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My colleague suggests that texniscope is somehow to blame and that I should try purging it from my system. I really hope not to have to resort to that!

Possible clues:

  • This wasn't an issue till I upgraded to Leopard.

  • When I say the fonts are screwed up, I mean the main text looks like maybe it's the default mac system font, and all math is completely unreadable. Basically all special symbols are completely garbled.

  • I installed latex from here: http://www.tug.org/mactex/. I had already had texniscope installed.

  • When I run /usr/texbin/pdflatex foo.tex, it seems to work:

     This is pdfTeXk, Version 3.1415926-1.40.9 (Web2C 7.5.7)
     %&-line parsing enabled.
     entering extended mode
    ...

but the resulting pdf file has screwed up fonts.

  • The same thing happens both with pdflatex on the command line, or using TeXShop.
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6 Answers 6

up vote 5 down vote accepted

Apple knows about the problem and isn't planning to fix it (I had a faculty member spend a lot of time testing and submit a bug to Apple). Their claim is that PDFTeX is embedding the fonts incorrectly, and they have fixed the Apple PDF library to be more strict about what it will and won't accept, which means that you will continue to see problems with PDF documents created with PDFTeX in Preview, TeXShop, or other tools that display PDF using Apple's PDF engine. Unfortunately, they weren't at all clear about exactly what it is that PDFTeX is doing wrong, which makes fixing it or even reporting the bug to the PDFTeX developers problematic. Note that Adobe's Acrobat or Reader applications can often display these documents without any problems; presumably Adobe's error-checking is more liberal than Apple's.

You can actually recover from this problem without rebooting, although you may see it recur with the same document in the same session. You need to run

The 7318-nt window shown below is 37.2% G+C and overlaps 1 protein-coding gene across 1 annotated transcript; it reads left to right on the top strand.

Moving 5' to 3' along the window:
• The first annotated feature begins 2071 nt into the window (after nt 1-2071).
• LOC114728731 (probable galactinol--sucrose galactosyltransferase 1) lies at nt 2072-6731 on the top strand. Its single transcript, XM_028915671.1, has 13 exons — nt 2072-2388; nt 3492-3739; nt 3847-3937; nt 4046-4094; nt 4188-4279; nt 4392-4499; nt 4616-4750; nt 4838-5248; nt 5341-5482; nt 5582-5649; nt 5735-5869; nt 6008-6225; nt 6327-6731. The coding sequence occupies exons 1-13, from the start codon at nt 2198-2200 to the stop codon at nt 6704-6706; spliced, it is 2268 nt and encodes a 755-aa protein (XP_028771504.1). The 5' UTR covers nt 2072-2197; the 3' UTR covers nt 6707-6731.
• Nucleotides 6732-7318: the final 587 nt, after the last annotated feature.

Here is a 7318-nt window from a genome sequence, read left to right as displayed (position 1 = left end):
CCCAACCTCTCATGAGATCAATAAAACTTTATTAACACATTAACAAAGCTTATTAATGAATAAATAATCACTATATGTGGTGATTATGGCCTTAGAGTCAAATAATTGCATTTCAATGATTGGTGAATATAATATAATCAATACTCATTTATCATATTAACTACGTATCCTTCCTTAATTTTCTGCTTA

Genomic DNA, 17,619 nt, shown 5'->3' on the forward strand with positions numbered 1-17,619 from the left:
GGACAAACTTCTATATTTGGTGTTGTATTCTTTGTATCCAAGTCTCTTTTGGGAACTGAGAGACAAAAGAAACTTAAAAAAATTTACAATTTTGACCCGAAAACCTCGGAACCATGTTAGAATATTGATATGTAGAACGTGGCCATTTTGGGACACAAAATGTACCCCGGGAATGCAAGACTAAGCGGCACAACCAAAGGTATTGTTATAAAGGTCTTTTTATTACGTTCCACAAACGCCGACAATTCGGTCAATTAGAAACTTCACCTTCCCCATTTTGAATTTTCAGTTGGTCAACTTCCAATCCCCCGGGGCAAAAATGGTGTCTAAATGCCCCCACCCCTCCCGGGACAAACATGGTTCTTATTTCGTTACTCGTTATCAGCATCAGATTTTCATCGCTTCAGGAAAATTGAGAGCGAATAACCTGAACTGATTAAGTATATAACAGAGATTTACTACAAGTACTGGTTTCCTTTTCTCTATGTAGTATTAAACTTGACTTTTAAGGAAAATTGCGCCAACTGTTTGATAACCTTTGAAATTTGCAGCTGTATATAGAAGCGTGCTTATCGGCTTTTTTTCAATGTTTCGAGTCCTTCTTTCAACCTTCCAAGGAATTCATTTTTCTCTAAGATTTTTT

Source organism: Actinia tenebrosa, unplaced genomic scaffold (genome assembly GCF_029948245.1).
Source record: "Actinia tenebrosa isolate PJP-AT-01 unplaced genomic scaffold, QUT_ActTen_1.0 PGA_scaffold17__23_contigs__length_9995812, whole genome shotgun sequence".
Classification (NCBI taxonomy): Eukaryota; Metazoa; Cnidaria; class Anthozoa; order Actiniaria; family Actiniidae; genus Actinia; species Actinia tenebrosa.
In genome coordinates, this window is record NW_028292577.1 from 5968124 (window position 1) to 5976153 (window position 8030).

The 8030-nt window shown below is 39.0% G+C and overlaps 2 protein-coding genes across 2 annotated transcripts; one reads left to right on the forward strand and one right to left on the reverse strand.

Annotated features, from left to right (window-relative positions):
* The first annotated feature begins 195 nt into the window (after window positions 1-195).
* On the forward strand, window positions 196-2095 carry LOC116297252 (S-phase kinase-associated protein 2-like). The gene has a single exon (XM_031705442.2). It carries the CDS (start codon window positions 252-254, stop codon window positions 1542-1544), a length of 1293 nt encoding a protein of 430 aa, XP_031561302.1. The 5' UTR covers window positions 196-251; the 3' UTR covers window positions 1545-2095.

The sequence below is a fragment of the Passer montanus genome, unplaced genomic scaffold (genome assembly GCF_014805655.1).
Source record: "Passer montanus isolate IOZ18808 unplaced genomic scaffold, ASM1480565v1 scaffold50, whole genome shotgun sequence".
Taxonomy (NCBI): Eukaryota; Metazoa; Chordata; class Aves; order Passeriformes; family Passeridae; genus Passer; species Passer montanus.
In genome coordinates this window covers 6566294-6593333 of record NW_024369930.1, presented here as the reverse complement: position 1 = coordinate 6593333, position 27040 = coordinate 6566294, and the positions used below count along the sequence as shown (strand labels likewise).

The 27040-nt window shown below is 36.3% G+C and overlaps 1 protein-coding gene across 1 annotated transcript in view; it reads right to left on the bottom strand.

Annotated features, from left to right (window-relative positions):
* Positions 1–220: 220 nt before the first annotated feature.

atsutil server -shutdown

which will kill the Apple Type Services server daemon (ATSServer) and spawn a new instance, coincidentally rebuilding its cache files.

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"claim is that PDFTeX is embedding the fonts incorrectly" I would be very surprised if this is true. Acrobat 8 has no trouble working with pdfTeX files, and pdfTeX with microtype uses per-line font scaling with transformation matrices; if the fonts are embedded wrongly, that shouldn't work at all. –  kquinn Feb 18 '09 at 23:13
    
See my answer, the bug was indeed in pdftex :) Doesn't excuse Apple not helping pinpoint the bug though. –  Damien Pollet Apr 18 '09 at 10:08

TUG recently released updated binaries fixing the bug that triggers the font cache corruption : http://www.tug.org/mactex/fontcache/

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Oh! Does this mean I can use texniscope again? Skim is driving me nuts. See: stackoverflow.com/questions/738755/dont-make-me-man –  dreeves Apr 17 '09 at 22:43
    
I don't know, texniscope apparently hasn't been maintained since 2004... About Skim, that behavior is indeed annoying, I'd submit a bug/feature report to the developers about that. –  Damien Pollet Apr 18 '09 at 10:04
    
There are a number of ways that a font can be embedded incorrectly that can generate "renderable" documents. This can include, incorrect font metrics, incorrect outlines, incorrect subsetting, incorrect hints, incorrect licensing (ie, embedding a font that forbids embedding). Further, Acrobat may look at the font and decide "oh yeah, I know that font" and ignore it or if the font generates errors, Acrobat may say, "hey, the embedded font is wrong, but I have a database of metrics I can use to create a faux equivalent". –  plinth Feb 9 '10 at 16:16

It seems I found the answer, from http://www.stat.duke.edu/~dmm36/tech.php, pasted below. Alas, it appears I have to give up TeXniscope. I like TeXniscope much better than Skim because it's much simpler, has better keyboard shorcuts for paging, and Skim makes you manually refresh the pdf every time there's a latex error (otherwise Skim auto-refreshes).